Hola! It’s been forever!! Looking back at last year, I realized that I’ve used this blog more for teaching conferences than for travel stuff! One of my goals this year is to get back on track with writing more posts. And since I did something new today, I figure I may as well write one now!
Sorry it’s only in English; I’m too tired to do a translation this time. 😦
So today is August 2, which means it’s a national holiday in Costa Rica. It’s Día de la Virgen de los Ángeles, or Day of the Virgin of the Angels. La Virgen de los Ángeles is the patron saint of Costa Rica, and each year on August 2, more than 2 million people walk to the city of Cartago (about 22km from downtown San Jose) in order to give thanks to her for the miracles she has performed, and to request miracles for their loved ones. The journey is called La Romería de las Virgen de los Ángeles, or Pilgrimage of the Virgin of the Angels.
Here is a quick summary from The Tico Times, the English newspaper here in Costa Rica (which, incidentally, was created by students at the school I work at!):
Nearly 400 years ago, a small black stone statue of a Madonna and child was discovered perched on a boulder in the forest surrounding Costa Rica’s then-capital, Cartago. Attempts to remove her magically failed. Thus began the recognition and celebration of the day of the Virgen de los Angeles, Costa Rica’s patron saint, famous throughout the region for her miracles.
“La Negrita,” or the “Little Black One,” is a crudely carved, 6-inch tall representation of the Virgin Mary. Legend says that a young indigenous girl, Juanita Pereira, found the statue on Aug. 2, 1635, while gathering wood in the forest outside the city, which at the time was racially segregated. Today, the little statute rests on a golden and jeweled platform above the altar at the Basílica Nuestra Señora de los Ángeles in Cartago, east of San José, built over the rock where she first appeared.
An annual Aug. 2 pilgrimage draws some 2.5 million people to visit La Negrita and thank her for miracles performed. Visitors to the basilica can see the rock where she appeared and display cases filled with tokens of appreciation for prayers answered. They also collect containers of holy water from a spring underneath the church.
I also enjoyed reading about the holiday (a holy day in the true sense of the word) on this page. It’s in Spanish, but go ahead and click that translate button in your browser and read it in English if you need to!
Now, I am not a religious person, but I wanted to go on the pilgrimage for the cultural experience and to learn a bit more about the background of this Catholic tradition (side note: Catholicism is the official religion of Costa Rica, as declared in their constitution, but they do also have freedom of religion, so you can practice whatever religion you’d like).
My friends and I left my apartment, which is about 22km from the Cartago basilica, around 8:30am. Luckily, the rain held off and it was a beautiful morning full of sun and fun! I had a running belt with a water bottle (shout-out to Fabian for loaning it to me!), which worked out because I was able to refill it from hoses that people had left running from their houses. How cool is it that they shared their water with the romeros (the Spanish name for pilgrims)? I was happy that I didn’t have to waste plastic by buying a million bottles of water!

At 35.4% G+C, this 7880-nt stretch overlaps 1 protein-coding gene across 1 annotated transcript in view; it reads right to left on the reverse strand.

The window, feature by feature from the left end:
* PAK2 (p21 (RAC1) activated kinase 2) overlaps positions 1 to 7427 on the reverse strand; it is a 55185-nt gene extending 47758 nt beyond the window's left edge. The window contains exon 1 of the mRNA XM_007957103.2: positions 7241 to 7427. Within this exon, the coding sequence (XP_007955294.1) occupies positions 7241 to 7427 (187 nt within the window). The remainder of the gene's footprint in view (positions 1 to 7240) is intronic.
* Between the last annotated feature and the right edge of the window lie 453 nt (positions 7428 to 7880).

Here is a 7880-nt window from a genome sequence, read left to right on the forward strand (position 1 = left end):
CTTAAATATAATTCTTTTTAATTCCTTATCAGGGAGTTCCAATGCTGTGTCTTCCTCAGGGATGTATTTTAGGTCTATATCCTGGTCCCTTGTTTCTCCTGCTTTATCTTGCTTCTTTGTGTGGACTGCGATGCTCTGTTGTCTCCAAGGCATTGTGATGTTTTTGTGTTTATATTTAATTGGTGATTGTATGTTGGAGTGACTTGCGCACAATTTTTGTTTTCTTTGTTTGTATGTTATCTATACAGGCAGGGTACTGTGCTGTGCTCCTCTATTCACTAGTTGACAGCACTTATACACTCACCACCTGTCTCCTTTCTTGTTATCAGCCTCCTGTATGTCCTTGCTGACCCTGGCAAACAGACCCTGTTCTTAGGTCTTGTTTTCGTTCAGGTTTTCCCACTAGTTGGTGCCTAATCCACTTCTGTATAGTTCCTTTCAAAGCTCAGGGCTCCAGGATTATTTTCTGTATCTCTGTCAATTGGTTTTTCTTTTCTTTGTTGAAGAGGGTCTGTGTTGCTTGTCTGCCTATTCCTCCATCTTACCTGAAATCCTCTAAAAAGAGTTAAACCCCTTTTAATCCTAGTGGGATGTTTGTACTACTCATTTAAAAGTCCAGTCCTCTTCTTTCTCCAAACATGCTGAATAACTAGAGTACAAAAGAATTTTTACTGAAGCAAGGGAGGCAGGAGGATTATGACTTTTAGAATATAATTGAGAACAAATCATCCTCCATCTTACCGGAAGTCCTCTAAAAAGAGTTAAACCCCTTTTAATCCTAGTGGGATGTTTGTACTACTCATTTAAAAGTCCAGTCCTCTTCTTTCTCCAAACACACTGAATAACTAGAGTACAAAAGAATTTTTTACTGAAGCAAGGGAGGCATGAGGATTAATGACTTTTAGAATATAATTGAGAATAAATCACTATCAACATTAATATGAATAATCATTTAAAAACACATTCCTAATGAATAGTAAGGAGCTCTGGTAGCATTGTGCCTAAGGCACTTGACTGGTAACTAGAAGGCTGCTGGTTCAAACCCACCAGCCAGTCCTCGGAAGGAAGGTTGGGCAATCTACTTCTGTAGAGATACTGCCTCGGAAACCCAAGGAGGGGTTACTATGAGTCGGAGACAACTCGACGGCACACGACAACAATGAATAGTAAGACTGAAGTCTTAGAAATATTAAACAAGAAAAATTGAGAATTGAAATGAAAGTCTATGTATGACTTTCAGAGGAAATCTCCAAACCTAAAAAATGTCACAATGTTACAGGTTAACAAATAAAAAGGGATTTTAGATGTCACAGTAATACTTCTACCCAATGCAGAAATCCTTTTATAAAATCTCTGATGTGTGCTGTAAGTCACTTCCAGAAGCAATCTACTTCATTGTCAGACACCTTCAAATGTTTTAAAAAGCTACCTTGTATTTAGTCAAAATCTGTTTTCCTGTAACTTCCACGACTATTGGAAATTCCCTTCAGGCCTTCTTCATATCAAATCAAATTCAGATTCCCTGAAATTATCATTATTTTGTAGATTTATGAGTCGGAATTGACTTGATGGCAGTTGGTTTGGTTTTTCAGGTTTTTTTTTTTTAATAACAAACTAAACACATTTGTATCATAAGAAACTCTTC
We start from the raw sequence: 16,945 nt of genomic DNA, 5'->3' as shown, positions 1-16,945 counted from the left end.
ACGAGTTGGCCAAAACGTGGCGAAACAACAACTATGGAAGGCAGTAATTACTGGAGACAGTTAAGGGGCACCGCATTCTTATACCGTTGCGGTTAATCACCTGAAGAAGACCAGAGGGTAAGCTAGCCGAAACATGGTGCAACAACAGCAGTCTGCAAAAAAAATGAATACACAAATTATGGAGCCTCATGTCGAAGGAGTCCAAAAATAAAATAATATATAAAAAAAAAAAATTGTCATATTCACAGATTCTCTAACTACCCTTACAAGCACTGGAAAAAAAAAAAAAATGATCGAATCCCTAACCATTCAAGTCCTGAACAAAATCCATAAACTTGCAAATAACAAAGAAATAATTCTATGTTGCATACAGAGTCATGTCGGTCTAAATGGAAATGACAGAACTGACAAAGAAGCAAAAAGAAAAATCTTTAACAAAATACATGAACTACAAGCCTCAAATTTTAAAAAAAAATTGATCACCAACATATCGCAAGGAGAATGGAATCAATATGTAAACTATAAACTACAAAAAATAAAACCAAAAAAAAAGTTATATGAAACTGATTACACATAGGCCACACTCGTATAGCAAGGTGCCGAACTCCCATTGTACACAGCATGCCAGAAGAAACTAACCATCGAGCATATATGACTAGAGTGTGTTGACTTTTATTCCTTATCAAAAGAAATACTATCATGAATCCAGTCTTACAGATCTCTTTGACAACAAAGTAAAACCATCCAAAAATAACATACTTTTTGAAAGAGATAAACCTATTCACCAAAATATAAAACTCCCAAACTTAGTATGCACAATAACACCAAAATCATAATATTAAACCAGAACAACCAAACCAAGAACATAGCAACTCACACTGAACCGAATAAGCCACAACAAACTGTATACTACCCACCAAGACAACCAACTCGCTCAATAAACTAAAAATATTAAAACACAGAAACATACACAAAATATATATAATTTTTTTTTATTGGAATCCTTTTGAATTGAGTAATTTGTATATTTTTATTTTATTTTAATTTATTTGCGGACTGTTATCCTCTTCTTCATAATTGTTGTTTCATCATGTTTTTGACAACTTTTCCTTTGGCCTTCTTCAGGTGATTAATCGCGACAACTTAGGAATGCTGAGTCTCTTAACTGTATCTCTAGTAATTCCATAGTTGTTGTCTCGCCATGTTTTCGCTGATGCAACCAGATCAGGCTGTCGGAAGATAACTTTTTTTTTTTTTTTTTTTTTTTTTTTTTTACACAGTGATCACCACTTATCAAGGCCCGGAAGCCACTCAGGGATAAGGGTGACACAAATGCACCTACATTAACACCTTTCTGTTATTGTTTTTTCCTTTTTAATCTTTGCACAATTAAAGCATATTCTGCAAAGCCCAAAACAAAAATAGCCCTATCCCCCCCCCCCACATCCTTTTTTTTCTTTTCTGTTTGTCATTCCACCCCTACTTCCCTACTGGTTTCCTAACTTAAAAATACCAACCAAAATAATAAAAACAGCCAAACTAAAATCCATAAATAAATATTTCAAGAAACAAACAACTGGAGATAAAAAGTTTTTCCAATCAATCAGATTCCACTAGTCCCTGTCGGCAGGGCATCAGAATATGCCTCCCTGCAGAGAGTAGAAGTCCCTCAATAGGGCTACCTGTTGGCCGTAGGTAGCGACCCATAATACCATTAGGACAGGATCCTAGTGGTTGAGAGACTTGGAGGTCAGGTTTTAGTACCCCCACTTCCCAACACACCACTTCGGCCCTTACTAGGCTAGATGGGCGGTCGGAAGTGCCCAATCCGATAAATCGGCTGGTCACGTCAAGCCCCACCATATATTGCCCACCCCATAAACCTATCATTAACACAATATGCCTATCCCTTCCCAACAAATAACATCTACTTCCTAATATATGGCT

I had brought a protein bar and some of those electrolyte gummies, and of course I had eaten a healthy breakfast, so my body was up to the challenge! There were definitely a couple of hills that felt endless (remember, I live in the mountains!), which gave me a nice physical challenge. I felt it in my feet and legs, but it wasn’t anything too severe, and we were able to make pretty good time (we arrived around 1pm, just as the rain started to come down).
As we got closer and closer to Cartago, more and more people were surrounding us. I saw women changing their babies on the side of the road, families walking together, spectators watching the romeros while handing out water, and lots of locals selling water, snacks, street meat, and the like.
Once we arrived in Cartago, especially in the square where the basilica is, it was packed! I should have taken more photos, but the rain had started, and I didn’t have a raincoat or anything, so I was just focused on keeping dry and enjoying the view. There was a huge market set up with lots of typical food and vendors selling their wares. We didn’t end up going into the church to see La Negrita because the line was really long. Honestly I would have felt a little strange about it anyway, since I’m not Catholic, and I don’t feel that it is right of me to do a Catholic ritual inside a church. The walk itself was cultural rather than religious, but visiting a religious icon and taking holy water just didn’t feel proper.
So, after hanging around the square a bit, we walked until we found a typical restaurant and feasted on arroz con pollo (and one with camarones) and sat until we decided that we’d end up sitting there forever if we didn’t start moving again (our muscles were aching by that point).
We wanted to take the train back to Barrio Escalante, but it had already stopped running, so we just hopped in an uber and headed back down the road we had walked. I took a nice little nap on demand in the car, and ever since, I’ve been bumming around the house with my blanket and leggings!
Below are some pics from the day, and that’s pretty much about it! Hopefully for my next post, I’ll think of a better conclusion than this! 🙂